“I read on transvaginal (TVT) mesh forums that women wanted to kill themselves rather than live with TVT side effects but I didn’t really believe they were serious. But I asked the surgeon -- who removed some of my mother’s mesh -- if my own mother could be in so much pain that she would kill herself,” says Kim. “He told me that in fact he knew of two women who chose to commit suicide rather than live with the agony of transvaginal mesh.”
Kim says those two women were scheduled for revision surgery - in an attempt to remove the mesh - but couldn’t face the possibility of it not being successful. Rarely can eroded mesh be completely excised.
“Right up until my mother Pam, age 62, had revision surgery, her doctor told her - for the past two years - there was nothing wrong,” says Kim. To make matters even worse, Pam’s first surgeon did the procedure with a DaVinci robot. “I found out later, from the surgeon who performed the revision surgery, that they slap a piece of mesh tape onto the area and they cannot even see what they are doing with this robot,” says Kim, adding that the surgeon recommended that the mesh be removed because it had eroded through Pam’s vaginal tissue.
“The first surgeon claimed it is better to do the TVM surgery robotically because there is a faster healing time, it is less invasive, and less risk for complications,” Kim explains. “But nothing can be further from the truth. I found out later that the DaVinci manufacturer and the hospital bully doctors into using it, regardless whether it is better for the patient: The hospital gets more money for the surgery, and they charge more to medical insurance plans. So my mom went ahead with this robotic surgery and right away it caused her nothing but trouble.
“My mom never recovered. She complained of feeling worse than before surgery but they said it was just surgical pain. She felt like she was sitting on razor blades, and for the last two years she just about lived on the couch; she couldn’t even sit down. She kept going to the same people who did the surgery and they always said there was nothing wrong.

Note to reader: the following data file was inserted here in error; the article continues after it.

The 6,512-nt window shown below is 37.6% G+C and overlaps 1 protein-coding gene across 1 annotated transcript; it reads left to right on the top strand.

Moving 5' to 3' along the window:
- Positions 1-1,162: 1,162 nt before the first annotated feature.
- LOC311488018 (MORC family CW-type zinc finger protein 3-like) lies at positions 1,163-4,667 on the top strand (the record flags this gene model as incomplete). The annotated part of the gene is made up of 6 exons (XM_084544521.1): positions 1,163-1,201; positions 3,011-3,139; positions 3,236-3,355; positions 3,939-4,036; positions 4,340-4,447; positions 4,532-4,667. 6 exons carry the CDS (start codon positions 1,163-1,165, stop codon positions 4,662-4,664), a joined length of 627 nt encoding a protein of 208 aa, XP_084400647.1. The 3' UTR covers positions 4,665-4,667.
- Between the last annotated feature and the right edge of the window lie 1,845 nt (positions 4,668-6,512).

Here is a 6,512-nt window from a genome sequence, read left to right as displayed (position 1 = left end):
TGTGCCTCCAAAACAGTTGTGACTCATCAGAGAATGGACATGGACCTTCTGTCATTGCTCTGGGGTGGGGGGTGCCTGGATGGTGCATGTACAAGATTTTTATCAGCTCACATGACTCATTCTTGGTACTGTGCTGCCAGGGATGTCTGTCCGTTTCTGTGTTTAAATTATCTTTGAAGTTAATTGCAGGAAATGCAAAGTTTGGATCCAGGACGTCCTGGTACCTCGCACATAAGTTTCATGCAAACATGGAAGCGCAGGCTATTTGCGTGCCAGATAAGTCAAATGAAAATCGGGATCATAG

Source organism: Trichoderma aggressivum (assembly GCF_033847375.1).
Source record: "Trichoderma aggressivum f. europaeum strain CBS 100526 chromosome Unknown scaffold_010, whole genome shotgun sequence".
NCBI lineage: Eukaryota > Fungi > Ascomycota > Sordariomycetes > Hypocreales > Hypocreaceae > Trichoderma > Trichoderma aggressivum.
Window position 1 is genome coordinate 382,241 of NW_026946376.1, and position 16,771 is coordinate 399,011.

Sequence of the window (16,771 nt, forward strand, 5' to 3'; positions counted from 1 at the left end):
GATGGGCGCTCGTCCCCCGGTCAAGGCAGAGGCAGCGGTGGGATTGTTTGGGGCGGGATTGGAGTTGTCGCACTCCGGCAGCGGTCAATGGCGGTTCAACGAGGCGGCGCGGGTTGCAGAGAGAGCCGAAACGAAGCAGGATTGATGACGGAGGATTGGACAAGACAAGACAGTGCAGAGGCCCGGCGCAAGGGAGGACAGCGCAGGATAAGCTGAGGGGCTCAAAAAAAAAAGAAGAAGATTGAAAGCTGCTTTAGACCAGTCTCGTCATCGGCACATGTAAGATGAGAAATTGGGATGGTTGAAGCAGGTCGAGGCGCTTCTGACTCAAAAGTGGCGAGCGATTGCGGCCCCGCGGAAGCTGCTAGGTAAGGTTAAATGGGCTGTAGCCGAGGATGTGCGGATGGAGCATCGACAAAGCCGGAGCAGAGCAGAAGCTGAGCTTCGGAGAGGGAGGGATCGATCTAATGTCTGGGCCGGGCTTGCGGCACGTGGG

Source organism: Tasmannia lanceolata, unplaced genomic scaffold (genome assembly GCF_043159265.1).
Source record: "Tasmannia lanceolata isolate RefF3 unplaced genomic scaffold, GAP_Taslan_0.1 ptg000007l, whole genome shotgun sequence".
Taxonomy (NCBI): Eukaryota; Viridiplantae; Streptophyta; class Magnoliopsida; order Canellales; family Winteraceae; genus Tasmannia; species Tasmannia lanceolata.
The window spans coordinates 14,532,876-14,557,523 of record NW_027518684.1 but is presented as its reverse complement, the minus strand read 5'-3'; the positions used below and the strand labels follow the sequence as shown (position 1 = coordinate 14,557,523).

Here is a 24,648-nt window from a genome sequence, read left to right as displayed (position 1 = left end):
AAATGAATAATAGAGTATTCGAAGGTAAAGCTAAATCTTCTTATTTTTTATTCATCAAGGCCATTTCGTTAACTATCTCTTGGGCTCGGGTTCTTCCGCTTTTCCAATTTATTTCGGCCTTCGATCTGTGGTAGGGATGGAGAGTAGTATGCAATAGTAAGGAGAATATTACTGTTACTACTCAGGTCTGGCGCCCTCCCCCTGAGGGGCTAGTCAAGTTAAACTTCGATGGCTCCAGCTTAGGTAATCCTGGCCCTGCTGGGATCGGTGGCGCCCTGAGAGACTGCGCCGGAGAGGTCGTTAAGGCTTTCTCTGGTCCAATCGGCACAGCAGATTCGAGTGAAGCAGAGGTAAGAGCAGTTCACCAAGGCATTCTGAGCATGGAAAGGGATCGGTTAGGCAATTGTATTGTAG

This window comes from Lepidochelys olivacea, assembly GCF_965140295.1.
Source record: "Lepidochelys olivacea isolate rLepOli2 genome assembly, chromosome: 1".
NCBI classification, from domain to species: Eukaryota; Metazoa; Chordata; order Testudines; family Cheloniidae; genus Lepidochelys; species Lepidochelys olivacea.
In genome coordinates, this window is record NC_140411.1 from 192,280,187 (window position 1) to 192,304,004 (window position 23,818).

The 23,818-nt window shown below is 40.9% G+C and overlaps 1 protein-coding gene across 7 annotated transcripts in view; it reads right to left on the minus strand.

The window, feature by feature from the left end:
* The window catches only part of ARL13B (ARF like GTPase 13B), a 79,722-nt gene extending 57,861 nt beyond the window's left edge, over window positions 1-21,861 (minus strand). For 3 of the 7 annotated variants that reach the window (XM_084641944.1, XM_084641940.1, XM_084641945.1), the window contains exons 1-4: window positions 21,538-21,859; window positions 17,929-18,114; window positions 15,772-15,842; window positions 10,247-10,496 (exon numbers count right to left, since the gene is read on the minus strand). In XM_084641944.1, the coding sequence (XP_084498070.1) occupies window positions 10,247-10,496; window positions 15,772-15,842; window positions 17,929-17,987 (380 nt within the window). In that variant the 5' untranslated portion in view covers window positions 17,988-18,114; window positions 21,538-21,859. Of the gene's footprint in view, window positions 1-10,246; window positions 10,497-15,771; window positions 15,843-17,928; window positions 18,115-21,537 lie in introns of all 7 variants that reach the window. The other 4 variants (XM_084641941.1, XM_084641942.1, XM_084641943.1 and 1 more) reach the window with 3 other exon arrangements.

“And as a result of the DaVinci surgery, she got Clostridium difficile, a bacterial infection that is hard to get rid of. She ended up in ICU with sepsis; her blood pressure plummeted right after the surgery and she almost died. She had thrush for two months - the surgery knocked out her immune system. When she finally went home, mom was debilitated and in agony. She would try to go to the store, cry and leave, doubled over in pain. No meds could help. A pain specialist did multiple injections but nothing worked.”
Pam finally found an ob/gyn and the only surgeon who listened to Pam and believed the mesh was causing her pain. He could actually feel a piece of mesh that had eroded into Pam’s vagina.
“After she got a second opinion from this surgeon, my mom’s original surgeon still insisted that removing the mesh would not help,” adds Kim. “No surgeon wants to take down their own work, but at some point you have to admit an error, even if it wasn’t a surgical error. Either way, patients need to know.”
READ MORE TRANSVAGINAL MESH LEGAL NEWS
“For the past two years, mom cried all the time, she was so depressed,” says Kim. “Now she sat up and ate a meal. I hadn’t even seen her sit up for more than a year. She was afraid to admit she was feeling better: it was too good to be true. She didn’t want to jinx herself. Her pain went from 12 to 3, so it is now manageable. I think this is going to be a long healing process but she can now get groceries by herself, and she is driving.
There is still a possibility that she has nerve damage from the mesh in more than one place. Some of those mesh pieces are like sharp daggers that can pierce through the wrong thing. Every woman should know that transvaginal mesh is wrong, period. “